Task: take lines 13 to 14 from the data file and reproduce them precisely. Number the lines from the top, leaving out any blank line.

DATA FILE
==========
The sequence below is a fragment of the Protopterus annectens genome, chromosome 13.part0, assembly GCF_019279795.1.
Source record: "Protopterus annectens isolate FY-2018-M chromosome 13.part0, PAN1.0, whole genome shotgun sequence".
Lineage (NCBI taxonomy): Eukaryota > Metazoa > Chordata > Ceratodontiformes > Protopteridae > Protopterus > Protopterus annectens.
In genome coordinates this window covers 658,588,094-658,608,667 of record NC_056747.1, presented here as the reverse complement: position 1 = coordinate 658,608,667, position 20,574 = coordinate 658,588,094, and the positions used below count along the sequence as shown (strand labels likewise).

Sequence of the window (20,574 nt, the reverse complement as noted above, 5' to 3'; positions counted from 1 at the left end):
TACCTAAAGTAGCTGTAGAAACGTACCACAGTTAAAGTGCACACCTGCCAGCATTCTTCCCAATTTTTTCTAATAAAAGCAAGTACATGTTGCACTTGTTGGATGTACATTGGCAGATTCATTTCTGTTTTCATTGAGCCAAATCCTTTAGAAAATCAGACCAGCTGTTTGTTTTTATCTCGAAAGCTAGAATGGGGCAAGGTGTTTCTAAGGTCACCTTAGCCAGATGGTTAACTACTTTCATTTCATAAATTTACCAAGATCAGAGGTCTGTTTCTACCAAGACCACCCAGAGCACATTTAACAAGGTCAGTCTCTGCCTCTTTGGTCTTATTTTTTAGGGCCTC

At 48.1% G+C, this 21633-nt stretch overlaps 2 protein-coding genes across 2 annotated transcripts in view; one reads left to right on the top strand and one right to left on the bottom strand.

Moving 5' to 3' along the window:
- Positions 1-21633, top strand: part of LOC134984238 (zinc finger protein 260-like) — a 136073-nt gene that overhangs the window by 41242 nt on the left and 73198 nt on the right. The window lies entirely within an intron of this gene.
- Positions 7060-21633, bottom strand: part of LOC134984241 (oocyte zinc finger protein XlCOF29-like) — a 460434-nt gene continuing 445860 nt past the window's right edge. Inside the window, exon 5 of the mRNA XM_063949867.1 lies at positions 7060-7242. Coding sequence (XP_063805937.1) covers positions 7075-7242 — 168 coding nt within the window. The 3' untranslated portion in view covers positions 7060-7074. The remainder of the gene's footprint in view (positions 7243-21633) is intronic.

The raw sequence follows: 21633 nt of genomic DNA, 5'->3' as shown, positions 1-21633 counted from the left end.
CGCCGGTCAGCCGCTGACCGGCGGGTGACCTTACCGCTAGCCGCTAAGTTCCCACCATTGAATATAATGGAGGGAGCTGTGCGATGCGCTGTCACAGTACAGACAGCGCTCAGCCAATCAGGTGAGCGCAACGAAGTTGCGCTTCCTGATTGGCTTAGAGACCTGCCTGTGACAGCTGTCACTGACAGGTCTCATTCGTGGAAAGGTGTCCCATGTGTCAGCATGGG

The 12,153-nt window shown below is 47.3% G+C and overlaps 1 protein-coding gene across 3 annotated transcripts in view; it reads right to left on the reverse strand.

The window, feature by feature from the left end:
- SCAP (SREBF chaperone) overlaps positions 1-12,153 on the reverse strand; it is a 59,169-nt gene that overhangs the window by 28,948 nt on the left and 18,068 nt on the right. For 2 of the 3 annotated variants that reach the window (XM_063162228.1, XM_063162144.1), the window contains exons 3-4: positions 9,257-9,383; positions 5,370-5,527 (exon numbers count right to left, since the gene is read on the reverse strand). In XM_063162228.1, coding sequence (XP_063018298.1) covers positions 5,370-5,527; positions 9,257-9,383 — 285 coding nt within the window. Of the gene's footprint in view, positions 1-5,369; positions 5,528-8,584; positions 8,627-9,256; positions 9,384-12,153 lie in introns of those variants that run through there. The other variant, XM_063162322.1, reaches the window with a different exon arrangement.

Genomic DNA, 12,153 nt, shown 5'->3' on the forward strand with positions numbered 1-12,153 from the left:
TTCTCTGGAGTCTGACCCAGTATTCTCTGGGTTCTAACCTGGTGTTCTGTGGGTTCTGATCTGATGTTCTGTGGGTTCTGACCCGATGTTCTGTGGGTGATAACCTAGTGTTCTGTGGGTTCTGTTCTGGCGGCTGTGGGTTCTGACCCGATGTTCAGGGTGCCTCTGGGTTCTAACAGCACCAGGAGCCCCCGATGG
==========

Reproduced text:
The 12,153-nt window shown below is 47.3% G+C and overlaps 1 protein-coding gene across 3 annotated transcripts in view; it reads right to left on the reverse strand.

The window, feature by feature from the left end: